The Association Between Antidepressant Effect of SSRIs and Astrocytes: Conceptual Overview and Meta‐analysis of the Literature

Research output: Contribution to journalArticlepeer-review

  • External authors:
  • Beina Chen
  • Manman Zhang
  • Ming Ji
  • Wenliang Gong
  • Binjie Chen
  • Robert Zorec
  • Matjaž Stenovec
  • Baoman Li


Major depressive disorders (MDD) a worldwide psychiatric disease, is yet to be adequately controlled by therapies; while the mechanisms of action of antidepressants are yet to be fully characterised. In the last two decades, an increasing number of studies have demonstrated the role of astrocytes in the pathophysiology and therapy of MDD. Selective serotonin reuptake inhibitors (SSRIs) are the most widely used antidepressants. It is generally acknowledged that SSRIs increase serotonin levels in the central nervous system by inhibiting serotonin transporters, although the SSRIs action is not ideal. The SSRIs antidepressant effect develops with considerable delay; their efficacy is low and frequent relapses are common. Neither cellular nor molecular pharmacological mechanisms of SSRIs are fully characterised; in particular their action on astrocytes remain underappreciated. In this paper we overview potential therapeutic mechanisms of SSRIs associated with astroglia and report the results of meta-analysis of studies dedicated to MDD, SSRIs and astrocytes. In particular, we argue that fluoxetine, the representative SSRI, improves depressive-like behaviours in animals treated with chronic mild stress and reverses depression-associated decrease in astrocytic glial fibrillary acidic protein (GFAP) expression. In addition, fluoxetine upregulates astrocytic mRNA expression of 5-hydroxytriptamin/serotonin2B receptors (5-HT2BR). In summary, we infer that SSRIs exert their anti-depressant effect by regulating several molecular and signalling pathways in astrocytes.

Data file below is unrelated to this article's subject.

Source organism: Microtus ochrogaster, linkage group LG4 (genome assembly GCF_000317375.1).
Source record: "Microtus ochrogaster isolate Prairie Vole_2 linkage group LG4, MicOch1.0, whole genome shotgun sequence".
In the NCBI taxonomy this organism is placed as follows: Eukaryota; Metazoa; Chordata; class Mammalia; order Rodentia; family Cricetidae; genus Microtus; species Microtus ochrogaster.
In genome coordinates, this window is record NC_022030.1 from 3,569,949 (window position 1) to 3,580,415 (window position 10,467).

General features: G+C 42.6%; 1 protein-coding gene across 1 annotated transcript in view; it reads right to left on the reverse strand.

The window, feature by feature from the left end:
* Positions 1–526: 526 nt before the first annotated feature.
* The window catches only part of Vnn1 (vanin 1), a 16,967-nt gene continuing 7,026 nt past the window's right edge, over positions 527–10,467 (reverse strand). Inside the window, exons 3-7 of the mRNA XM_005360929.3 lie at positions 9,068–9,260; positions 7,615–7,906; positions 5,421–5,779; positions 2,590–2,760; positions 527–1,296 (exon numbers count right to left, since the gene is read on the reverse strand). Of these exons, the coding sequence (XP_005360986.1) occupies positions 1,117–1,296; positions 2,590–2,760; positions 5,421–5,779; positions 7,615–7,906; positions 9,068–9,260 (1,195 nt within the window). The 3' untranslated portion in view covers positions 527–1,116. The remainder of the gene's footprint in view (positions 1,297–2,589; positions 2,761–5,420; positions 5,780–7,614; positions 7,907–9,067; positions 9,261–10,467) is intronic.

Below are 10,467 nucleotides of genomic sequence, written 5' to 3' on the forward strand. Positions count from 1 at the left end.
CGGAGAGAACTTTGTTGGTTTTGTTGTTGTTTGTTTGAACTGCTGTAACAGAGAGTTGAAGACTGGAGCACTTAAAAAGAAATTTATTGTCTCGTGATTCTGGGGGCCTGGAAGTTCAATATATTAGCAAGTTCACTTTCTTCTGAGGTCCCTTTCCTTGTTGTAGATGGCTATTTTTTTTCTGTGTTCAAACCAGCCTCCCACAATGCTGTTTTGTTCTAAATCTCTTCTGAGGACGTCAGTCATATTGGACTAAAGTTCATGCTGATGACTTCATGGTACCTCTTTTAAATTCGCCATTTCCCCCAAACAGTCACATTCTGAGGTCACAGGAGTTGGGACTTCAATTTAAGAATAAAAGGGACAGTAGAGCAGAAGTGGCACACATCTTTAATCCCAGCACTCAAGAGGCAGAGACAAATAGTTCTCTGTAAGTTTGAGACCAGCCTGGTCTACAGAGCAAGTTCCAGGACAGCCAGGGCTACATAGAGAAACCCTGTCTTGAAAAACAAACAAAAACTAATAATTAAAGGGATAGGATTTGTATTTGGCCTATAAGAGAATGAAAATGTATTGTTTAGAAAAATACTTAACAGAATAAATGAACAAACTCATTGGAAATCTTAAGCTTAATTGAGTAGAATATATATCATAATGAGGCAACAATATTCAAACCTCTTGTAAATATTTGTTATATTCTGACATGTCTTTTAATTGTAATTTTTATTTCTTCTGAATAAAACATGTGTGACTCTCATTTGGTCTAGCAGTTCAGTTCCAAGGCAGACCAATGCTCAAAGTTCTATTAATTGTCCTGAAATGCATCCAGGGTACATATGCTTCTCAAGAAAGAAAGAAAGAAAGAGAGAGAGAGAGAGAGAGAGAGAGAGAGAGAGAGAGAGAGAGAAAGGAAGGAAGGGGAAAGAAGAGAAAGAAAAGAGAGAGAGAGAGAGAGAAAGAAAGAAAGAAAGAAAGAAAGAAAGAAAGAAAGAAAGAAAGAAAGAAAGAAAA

Bibliographical metadata

Original languageEnglish
JournalNeurochemical research
Early online date1 Feb 2021
Publication statusPublished - 1 Feb 2021